In any case, the BSA drama is but one more example of how far Karzai’s relationship with Washington has fallen from the early post-9/11 period, and of the broader frustrations and disappointments felt by both sides.
On Political Reconciliation with Taliban in Afghanistan and Pakistan
I’m a reconciliation skeptic. This first got a lot of attention during the surge. But how can you couple military surges with political/ diplomatic strategy—trying to seek peace at the table while fighting? If you are trying to negotiate with the adversary, you have to have the upper hand. As soon as the U.S. announced the surge, it announced the end of the surge, so it somehow traded away what leverage it had to put pressure the Taliban. As a political negotiation strategy, it made no sense. The broader problem is we are very bad at combining elements of U.S. national power to advance a strategic agenda. We can do a military surge, or separately, pursue a reconciliation agenda, but we are terrible at linking the two.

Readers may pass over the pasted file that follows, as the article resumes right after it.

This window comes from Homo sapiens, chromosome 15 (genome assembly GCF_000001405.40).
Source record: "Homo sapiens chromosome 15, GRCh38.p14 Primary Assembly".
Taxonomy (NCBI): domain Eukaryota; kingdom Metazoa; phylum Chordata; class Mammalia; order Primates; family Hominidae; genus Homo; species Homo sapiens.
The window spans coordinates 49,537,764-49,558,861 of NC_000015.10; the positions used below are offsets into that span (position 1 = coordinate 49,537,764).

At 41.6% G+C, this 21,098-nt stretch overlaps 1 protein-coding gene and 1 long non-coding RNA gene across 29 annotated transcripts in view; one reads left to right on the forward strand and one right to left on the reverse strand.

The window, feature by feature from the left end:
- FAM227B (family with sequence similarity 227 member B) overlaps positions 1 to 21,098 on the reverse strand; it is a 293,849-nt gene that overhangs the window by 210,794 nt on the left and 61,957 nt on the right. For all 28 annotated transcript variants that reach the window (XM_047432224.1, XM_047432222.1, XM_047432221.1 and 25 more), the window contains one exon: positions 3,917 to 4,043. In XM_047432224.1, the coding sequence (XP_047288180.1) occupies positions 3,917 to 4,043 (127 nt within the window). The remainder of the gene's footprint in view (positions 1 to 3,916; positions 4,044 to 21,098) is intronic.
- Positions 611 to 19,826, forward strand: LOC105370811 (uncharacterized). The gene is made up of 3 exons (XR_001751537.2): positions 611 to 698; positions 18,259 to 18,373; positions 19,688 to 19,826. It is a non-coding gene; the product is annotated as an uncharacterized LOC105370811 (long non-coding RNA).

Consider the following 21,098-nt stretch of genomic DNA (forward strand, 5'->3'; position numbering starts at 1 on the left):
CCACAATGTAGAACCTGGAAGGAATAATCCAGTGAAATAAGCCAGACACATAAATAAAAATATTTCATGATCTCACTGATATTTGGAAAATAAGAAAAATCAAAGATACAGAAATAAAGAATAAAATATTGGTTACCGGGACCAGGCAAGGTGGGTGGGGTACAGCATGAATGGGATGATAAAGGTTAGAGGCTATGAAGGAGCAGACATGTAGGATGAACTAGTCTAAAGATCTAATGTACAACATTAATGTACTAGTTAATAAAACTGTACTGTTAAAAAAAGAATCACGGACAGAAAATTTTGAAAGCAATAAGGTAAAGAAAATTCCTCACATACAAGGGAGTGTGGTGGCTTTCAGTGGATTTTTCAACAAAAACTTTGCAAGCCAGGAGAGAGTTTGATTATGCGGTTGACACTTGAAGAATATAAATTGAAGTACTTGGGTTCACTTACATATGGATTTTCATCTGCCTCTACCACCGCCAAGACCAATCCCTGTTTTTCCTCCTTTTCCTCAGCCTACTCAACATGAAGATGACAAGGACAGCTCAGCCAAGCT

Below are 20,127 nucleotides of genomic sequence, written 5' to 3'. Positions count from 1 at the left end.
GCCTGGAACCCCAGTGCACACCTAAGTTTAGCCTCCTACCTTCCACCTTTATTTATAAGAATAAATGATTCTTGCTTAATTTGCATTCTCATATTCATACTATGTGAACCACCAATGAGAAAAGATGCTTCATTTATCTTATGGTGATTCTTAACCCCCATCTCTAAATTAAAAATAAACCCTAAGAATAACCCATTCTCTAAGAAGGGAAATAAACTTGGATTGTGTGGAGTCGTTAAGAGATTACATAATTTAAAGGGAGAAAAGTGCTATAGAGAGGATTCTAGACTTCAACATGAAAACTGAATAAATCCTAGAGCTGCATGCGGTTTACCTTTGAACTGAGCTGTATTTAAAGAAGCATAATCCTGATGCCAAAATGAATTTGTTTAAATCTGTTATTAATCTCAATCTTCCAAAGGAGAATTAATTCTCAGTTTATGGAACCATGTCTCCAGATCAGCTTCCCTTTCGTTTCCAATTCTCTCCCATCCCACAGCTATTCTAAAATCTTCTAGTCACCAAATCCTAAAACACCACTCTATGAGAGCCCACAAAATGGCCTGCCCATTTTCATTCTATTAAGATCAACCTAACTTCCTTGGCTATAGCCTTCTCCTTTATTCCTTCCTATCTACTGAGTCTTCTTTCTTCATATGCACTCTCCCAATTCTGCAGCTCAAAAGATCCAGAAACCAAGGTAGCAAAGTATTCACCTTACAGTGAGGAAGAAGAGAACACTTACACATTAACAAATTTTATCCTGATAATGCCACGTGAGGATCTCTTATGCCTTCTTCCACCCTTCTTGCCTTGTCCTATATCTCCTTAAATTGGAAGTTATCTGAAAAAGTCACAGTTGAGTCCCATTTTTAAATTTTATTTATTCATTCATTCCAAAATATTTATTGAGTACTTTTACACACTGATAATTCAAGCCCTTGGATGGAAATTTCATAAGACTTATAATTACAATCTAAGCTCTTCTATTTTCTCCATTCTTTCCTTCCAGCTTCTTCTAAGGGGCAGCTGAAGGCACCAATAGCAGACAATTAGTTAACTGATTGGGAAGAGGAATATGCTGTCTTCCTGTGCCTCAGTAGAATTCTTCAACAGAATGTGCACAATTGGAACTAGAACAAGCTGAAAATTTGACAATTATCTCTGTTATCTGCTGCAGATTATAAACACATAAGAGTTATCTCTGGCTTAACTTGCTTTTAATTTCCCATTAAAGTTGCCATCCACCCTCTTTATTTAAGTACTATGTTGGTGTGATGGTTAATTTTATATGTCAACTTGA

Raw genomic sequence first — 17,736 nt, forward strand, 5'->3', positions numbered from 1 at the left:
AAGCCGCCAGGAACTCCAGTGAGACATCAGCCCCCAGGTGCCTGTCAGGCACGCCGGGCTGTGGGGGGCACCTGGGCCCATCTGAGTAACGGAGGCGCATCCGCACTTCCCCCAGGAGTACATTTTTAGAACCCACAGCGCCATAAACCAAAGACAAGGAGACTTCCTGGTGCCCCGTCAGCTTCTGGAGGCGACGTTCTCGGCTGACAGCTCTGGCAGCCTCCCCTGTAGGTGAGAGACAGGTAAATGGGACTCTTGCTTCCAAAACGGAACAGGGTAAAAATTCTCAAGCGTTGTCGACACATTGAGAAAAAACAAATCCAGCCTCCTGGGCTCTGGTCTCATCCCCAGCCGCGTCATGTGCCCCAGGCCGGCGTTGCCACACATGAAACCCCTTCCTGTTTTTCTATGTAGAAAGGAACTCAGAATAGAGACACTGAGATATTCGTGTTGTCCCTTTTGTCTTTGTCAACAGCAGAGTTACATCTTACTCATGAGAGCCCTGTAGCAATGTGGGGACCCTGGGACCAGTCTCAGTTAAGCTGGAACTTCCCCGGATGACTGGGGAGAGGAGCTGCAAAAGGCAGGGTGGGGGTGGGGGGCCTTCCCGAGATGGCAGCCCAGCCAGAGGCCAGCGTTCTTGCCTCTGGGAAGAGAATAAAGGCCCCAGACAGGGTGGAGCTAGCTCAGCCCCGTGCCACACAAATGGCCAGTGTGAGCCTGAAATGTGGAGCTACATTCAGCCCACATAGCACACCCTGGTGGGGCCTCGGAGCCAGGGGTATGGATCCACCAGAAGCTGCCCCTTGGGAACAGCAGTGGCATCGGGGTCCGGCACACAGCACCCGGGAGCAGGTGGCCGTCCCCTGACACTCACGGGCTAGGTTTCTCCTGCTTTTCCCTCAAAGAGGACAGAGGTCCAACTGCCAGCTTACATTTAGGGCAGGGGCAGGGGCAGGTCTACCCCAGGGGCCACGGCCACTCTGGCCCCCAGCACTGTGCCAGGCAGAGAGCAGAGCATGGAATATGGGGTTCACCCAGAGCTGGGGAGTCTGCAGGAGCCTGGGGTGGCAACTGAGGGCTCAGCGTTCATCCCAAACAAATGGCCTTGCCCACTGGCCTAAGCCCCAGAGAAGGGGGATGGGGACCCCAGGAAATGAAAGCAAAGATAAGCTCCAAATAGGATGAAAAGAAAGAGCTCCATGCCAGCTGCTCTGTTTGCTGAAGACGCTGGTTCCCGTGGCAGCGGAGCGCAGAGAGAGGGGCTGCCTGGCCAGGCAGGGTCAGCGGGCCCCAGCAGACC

Political accommodation may be necessary in the long term, but it can only succeed if our military puts pressure on the groups we are trying to bring to the table. Our military strategy has not been designed to accomplish that goal. Now, we are in a situation where we look desperate. How can we push the Taliban to accept a compromise as we are leaving?
On the Pakistani Taliban side, I have similar skepticism. I don’t think the Tehrik-i-Taliban Pakistan (TTP) wants to reconcile with the Pakistani state. They have consistently viewed opportunities to make deals more as tactical opportunities. They do not appear to have a broad political strategy; they just want the government to agree to a ceasefire. The Pakistani government also appears to be thinking tactically. But, if the talks fail, the government will see that it does not have a partner in the TTP. They could use that to mobilize a national movement behind another SWAT Valley-type operation.